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Should My Child Have a Guardian Ad Litem in My Divorce?

 Posted on July 09, 2024 in Child Custody

Dane County, WI child custody lawyerDivorces often become more complicated when a child is involved. Not only can it affect financial decisions, but parents will also be tasked with reaching settlements on child custody and child support. If they do not, a court will issue orders on those matters as well based on what is in the child’s best interests.

Sometimes, however, the child’s best interests are not apparent. In that case, a court will likely appoint an attorney to advocate for the child throughout the divorce process. This attorney is called a guardian ad litem, which is Latin for "guardian for the lawsuit." He or she is a neutral party whose job it is to determine what is best for the child’s welfare.

This article will discuss what a guardian ad litem does and when one is appointed. Consult a Wisconsin child custody attorney if you think your child may benefit from a guardian ad litem.

What Does a Guardian Ad Litem Do?

To determine what is in a child’s best interests, a guardian ad litem will conduct an investigation by:

  • Interviewing the child

  • Interviewing the child’s parents or guardians

  • Reviewing any reports of abuse or neglect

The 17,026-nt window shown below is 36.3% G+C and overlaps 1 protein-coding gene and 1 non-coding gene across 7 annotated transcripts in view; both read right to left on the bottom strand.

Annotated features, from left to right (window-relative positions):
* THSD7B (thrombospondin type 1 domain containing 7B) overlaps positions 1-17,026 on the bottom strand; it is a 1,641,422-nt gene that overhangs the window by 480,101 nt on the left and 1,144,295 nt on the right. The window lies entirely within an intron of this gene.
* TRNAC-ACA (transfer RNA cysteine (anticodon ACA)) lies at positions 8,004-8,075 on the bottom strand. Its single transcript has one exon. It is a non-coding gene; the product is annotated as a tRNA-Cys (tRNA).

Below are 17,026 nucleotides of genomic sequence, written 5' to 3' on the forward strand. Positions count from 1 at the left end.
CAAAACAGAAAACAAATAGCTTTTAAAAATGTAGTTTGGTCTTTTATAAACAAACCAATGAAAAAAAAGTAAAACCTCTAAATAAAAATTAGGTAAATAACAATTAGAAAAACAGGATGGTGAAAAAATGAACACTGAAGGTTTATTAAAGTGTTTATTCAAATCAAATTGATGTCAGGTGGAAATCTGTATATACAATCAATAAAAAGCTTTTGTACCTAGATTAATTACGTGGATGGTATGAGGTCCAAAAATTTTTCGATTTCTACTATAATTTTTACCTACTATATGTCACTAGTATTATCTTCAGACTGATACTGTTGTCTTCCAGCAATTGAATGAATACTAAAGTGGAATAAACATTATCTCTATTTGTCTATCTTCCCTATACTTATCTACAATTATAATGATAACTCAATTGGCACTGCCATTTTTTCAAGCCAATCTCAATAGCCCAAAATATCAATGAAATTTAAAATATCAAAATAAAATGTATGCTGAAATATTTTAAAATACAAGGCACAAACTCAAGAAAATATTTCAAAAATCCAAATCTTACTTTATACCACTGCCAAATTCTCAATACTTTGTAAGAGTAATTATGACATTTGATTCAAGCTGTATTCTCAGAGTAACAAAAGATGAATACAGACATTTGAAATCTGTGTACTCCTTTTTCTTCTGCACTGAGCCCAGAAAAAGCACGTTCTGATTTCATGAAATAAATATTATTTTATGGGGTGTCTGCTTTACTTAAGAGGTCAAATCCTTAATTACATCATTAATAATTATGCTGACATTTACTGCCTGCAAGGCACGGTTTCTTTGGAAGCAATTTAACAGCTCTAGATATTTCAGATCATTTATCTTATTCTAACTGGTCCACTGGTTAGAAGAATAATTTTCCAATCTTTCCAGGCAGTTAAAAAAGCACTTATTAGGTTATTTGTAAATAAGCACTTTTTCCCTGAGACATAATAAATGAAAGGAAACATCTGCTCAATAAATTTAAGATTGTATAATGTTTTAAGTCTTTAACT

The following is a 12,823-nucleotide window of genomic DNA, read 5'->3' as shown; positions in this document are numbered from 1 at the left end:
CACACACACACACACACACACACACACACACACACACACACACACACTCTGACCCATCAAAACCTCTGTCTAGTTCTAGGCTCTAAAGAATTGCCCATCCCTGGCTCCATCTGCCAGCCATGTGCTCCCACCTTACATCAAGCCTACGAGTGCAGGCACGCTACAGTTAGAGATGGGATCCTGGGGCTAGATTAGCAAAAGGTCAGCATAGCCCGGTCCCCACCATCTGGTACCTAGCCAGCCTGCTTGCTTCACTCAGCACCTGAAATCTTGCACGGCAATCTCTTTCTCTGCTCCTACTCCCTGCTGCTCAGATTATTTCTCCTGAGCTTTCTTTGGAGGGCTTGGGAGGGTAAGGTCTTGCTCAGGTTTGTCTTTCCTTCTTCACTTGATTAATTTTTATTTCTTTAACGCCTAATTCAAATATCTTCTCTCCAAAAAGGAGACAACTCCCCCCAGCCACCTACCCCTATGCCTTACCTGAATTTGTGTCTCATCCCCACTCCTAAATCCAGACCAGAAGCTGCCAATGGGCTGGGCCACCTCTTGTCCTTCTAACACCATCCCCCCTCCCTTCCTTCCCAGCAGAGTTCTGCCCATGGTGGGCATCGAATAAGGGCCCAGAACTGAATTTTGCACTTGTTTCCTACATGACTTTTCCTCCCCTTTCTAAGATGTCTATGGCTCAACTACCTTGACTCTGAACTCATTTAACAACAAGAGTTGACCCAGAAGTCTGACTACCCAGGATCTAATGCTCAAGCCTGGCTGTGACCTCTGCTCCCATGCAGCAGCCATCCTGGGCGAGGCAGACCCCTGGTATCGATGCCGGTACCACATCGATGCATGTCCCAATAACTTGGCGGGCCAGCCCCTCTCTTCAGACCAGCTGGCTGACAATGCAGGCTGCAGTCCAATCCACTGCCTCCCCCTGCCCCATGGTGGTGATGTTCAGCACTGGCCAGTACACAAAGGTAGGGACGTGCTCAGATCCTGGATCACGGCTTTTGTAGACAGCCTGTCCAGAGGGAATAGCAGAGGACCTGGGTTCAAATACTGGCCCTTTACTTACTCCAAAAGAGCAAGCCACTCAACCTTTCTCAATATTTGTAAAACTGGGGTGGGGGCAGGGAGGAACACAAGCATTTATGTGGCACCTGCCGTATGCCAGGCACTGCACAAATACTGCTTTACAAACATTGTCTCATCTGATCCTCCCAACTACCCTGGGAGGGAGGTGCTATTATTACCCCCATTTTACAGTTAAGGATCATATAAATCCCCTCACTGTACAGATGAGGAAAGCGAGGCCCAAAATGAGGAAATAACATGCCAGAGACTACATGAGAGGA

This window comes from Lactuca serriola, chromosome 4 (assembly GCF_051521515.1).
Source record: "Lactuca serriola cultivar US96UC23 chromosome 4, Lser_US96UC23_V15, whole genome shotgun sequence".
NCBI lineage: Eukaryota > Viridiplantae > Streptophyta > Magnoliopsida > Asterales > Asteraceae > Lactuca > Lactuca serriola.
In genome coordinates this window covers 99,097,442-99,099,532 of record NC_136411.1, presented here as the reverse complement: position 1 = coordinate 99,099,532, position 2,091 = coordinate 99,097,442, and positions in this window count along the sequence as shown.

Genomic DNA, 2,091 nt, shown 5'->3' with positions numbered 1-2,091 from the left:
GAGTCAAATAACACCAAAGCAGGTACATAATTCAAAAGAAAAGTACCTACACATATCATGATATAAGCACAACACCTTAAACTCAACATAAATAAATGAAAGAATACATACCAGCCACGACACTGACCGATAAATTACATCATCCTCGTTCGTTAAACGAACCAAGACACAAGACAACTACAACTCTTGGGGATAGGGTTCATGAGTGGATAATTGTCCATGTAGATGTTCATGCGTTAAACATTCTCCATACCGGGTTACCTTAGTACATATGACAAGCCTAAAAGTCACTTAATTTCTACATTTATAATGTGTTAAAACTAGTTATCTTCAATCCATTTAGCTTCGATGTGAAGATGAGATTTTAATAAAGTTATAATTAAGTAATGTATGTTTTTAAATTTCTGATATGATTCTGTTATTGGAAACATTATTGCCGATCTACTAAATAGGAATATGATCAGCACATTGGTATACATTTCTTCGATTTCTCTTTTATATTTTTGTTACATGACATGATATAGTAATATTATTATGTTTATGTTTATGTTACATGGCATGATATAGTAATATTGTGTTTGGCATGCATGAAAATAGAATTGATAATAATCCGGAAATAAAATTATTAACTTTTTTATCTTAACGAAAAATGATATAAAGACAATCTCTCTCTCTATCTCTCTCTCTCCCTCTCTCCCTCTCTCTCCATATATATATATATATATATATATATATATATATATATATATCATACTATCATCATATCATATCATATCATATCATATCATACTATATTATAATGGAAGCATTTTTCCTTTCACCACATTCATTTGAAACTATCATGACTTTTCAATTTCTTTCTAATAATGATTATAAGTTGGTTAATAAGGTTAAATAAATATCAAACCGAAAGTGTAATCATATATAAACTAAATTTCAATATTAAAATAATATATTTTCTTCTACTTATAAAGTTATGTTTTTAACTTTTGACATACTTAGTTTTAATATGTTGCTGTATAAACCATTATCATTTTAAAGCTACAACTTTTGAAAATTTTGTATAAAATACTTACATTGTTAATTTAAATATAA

• Reviewing any mediation settlements

  • Reviewing the parenting plan, which is a document that contains provisions for how the parents will raise the child after the divorce

  • Ordering psychological evaluations of the child or parents, as necessary

Once the guardian ad litem has done a thorough investigation, he or she will make recommendations to the court about legal custody, physical custody (also known as placement in Wisconsin), paternity issues, and child support. While courts are not required to follow a guardian ad litem’s recommendations, they take their advice seriously.

When Do Courts Appoint Guardians Ad Litem?

Any time a judge has a question about what is best for the child, he or she can appoint a guardian ad litem. This includes cases where:

  • The parents disagree about legal custody and physical placement.

  • The child has special needs.

  • Someone other than the child’s parents has custody or placement of the child, like if the child was adopted or lives in foster care.

  • It is not conclusively known who the child’s father is.

  • The parents disagree on making decisions about the child’s health, education, or religious upbringing.

  • There have been reported incidents of abuse or neglect.

  • Either parent is disabled in a way that affects his or her ability to care for the child.

Keep in mind that whether a guardian ad litem is appointed to a case by a court or because a parent requests the services of a guardian ad litem, one or both parents will be required to pay the guardian ad litem’s fees.

Contact a Dane County, WI Child Custody Attorney

If you think your child may benefit from being represented by a guardian ad litem, discuss with your attorney whether you should file a request with the court to appoint one. At John T. Fields & Associates, LLC, our attorneys are ready to aggressively defend your and your child’s best interests throughout the divorce and we have years of experience working with guardians ad litem. Call 608-729-3590 to speak with a Madison, WI child custody lawyer today.

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